Memories of Awe Episode 36

Liz wanted to continue her exploration of what higher education might be. In the last interview, Professor McKown focused on treating students as individuals and helping them discover and develop their talent. She wanted to explore this idea further.

LJ: Could you share with me your thinking about how universities impose barriers on student success? I would think a university was in the business of lifting up the lives of those who attended.

KMcK:  That’s what the message is, but let me share with you a data point. I’m privileged by teaching students from their freshman year to senior year. I do a survey in my freshman class that I repeat in my senior class on how students see themselves. The one trait that has a dramatic drop is self-confidence.

LJ: Why do you think that is?

KMcK:  Just think of your own experience. How often have you heard a teacher make disparaging comments about students in a class?

LJ: Almost after every class.

KMcK:  Universities promote themselves as being innovative centers, but their approach to the development of human talent remains rooted in the British system from centuries ago.

Let me share with you the story of Susan. When she was a student, she was often humiliated by her professors. She had a practical mindset but just couldn’t grasp the more theoretical approach that faculty used.

LJ: That sounds familiar. You have told me other stories like that. I have a feeling you are going to tell me the rest of the story.

KMcK:  Susan went on to be incredibly successful. In fact, she is one of our few billionaire alumni. Naturally, the university has approached her about a major donation. She was selected for one of the university’s top recognition. She turned down both the request for donations and the honor.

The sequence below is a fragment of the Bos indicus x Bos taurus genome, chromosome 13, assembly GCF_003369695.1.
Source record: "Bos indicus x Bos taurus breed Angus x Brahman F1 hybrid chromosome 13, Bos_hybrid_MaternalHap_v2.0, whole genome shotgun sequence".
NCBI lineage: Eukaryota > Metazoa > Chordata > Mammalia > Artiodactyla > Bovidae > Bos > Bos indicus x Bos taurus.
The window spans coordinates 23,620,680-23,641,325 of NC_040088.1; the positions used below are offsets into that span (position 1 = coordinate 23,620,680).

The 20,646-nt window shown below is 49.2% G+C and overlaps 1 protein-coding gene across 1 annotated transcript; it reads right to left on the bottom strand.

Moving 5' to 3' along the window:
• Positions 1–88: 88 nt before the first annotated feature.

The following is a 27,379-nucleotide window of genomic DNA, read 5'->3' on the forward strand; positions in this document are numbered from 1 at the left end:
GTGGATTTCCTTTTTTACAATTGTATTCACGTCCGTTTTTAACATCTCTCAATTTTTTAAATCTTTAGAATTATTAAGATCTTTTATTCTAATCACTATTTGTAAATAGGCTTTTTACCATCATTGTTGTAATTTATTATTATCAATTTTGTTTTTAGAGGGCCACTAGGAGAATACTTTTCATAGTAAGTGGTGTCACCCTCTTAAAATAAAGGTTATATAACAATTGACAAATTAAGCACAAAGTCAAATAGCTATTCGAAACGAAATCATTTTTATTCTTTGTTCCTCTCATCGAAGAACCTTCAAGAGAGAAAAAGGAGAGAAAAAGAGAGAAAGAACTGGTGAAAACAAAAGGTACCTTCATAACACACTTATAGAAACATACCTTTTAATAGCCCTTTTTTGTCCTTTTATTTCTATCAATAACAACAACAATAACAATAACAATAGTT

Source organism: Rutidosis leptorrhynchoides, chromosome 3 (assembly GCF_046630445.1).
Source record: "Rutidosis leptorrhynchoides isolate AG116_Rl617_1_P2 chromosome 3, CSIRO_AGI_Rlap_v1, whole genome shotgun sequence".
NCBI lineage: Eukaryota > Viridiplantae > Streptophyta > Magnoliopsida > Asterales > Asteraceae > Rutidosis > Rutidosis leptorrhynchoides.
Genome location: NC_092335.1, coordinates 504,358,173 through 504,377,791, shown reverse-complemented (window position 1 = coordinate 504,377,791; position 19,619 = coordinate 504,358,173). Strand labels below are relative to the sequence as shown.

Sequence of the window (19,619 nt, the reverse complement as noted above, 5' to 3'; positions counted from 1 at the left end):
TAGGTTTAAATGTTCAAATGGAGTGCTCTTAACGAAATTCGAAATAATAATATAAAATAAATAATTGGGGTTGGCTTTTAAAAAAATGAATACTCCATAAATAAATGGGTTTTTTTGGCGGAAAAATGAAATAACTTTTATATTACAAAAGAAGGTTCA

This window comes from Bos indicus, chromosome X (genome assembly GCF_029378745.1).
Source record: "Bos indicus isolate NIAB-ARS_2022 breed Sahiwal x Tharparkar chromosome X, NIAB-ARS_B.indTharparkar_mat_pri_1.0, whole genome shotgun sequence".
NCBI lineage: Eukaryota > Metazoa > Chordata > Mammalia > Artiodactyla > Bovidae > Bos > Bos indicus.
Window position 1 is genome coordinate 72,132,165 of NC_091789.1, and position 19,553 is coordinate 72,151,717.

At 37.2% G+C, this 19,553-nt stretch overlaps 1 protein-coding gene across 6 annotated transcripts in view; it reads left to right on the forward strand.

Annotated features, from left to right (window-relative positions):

LJ: Was that out of protest in how she was treated?

KMcK:  It was. So what she did was to create her own talent development program. She sought out candidates who hadn’t succeeded in college. What she did find in the candidates was a spark, a determination, and a belief in themselves. She worked with each candidate to help them succeed in their own way.

LJ: And have they been successful?

KMcK:  They have been remarkably so. What Susan wants to do now is to capture their stories. Then she wants to use those stories as a call to reimagining higher education. She has the means to make a real difference in how we think of developing a culture of success, and she will disrupt our centuries old thinking of higher education.

LJ: What a wonderful idea. I’d love to be involved in something like that.

MKcK:  The job is yours if you want it. I’ve already talked to Susan about your talent. Here’s her personal contact information.

LJ: (holding back tears) I can’t believe this. Thank you so much. I’m going to make you proud.

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“The greatest crisis of our lives is neither economic, intellectual, nor even what we usually call religious. It is a crisis of imagination. We get stuck on our paths because we are unable to reimagine our lives differently from what they are right now. We hold on desperately to the status quo, afraid that if we let go, we will be swept away by the torrential undercurrents of our emptiness.” –Marc Gafni (philosopher)

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